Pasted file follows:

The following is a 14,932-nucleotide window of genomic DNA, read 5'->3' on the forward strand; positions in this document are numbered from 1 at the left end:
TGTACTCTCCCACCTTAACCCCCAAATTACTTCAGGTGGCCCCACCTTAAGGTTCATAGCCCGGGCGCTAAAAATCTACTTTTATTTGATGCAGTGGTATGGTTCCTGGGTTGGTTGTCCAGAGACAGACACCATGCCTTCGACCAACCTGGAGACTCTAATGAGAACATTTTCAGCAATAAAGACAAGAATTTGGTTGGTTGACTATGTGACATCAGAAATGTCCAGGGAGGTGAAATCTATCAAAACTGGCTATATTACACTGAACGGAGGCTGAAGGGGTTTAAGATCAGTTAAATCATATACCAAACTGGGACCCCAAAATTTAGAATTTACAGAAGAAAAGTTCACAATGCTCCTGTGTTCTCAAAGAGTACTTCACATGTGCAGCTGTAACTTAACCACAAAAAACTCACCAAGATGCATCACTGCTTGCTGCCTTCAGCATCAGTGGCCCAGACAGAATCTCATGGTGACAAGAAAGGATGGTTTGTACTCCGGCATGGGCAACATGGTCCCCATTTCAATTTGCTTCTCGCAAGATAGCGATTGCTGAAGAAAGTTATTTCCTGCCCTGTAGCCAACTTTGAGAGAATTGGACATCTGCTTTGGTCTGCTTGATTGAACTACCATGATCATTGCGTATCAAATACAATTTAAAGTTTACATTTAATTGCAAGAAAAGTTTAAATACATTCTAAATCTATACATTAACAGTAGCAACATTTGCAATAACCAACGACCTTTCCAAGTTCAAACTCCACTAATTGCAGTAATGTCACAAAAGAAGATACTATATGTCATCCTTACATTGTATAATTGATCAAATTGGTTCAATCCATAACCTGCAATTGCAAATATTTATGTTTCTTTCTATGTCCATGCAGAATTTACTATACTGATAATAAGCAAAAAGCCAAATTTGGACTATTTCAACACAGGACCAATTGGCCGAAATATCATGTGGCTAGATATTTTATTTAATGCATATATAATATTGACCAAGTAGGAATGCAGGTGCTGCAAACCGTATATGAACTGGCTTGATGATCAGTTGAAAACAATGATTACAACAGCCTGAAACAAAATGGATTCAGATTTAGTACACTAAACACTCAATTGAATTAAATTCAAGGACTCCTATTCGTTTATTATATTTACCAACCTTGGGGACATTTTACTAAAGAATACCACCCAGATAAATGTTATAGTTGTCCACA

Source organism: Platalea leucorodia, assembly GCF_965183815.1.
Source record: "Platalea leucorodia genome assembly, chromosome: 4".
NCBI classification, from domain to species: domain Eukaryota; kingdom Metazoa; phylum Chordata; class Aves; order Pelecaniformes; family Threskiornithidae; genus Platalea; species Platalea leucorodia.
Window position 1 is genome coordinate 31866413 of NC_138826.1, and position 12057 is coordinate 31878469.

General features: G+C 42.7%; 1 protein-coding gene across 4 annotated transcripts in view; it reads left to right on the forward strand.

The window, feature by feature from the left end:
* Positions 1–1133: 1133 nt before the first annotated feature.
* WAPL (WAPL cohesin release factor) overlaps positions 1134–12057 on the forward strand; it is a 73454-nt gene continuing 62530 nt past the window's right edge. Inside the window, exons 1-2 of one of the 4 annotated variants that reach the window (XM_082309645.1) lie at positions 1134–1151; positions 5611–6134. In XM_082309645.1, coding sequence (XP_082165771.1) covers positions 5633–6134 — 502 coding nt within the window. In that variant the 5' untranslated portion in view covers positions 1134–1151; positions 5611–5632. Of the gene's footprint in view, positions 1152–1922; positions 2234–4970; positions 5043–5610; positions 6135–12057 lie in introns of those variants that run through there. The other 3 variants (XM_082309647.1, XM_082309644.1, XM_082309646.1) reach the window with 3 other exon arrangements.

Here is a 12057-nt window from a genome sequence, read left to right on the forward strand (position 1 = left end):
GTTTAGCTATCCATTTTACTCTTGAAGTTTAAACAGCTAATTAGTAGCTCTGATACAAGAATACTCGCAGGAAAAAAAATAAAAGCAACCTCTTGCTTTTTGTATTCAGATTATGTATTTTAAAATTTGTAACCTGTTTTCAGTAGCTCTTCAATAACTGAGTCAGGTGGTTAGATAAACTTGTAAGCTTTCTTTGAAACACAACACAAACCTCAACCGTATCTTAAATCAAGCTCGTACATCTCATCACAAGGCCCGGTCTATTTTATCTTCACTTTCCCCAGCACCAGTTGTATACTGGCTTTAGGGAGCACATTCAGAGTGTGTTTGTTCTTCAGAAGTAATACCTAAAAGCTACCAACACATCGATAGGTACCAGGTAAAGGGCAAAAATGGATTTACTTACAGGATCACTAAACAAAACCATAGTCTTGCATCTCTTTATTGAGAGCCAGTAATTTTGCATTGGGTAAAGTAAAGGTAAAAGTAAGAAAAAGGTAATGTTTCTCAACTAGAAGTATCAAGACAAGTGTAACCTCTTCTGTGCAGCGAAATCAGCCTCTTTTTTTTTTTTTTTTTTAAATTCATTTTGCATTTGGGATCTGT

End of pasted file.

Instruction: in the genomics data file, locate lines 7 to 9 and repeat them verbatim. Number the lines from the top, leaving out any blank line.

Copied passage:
General features: G+C 42.7%; 1 protein-coding gene across 4 annotated transcripts in view; it reads left to right on the forward strand.

The window, feature by feature from the left end:
* Positions 1–1133: 1133 nt before the first annotated feature.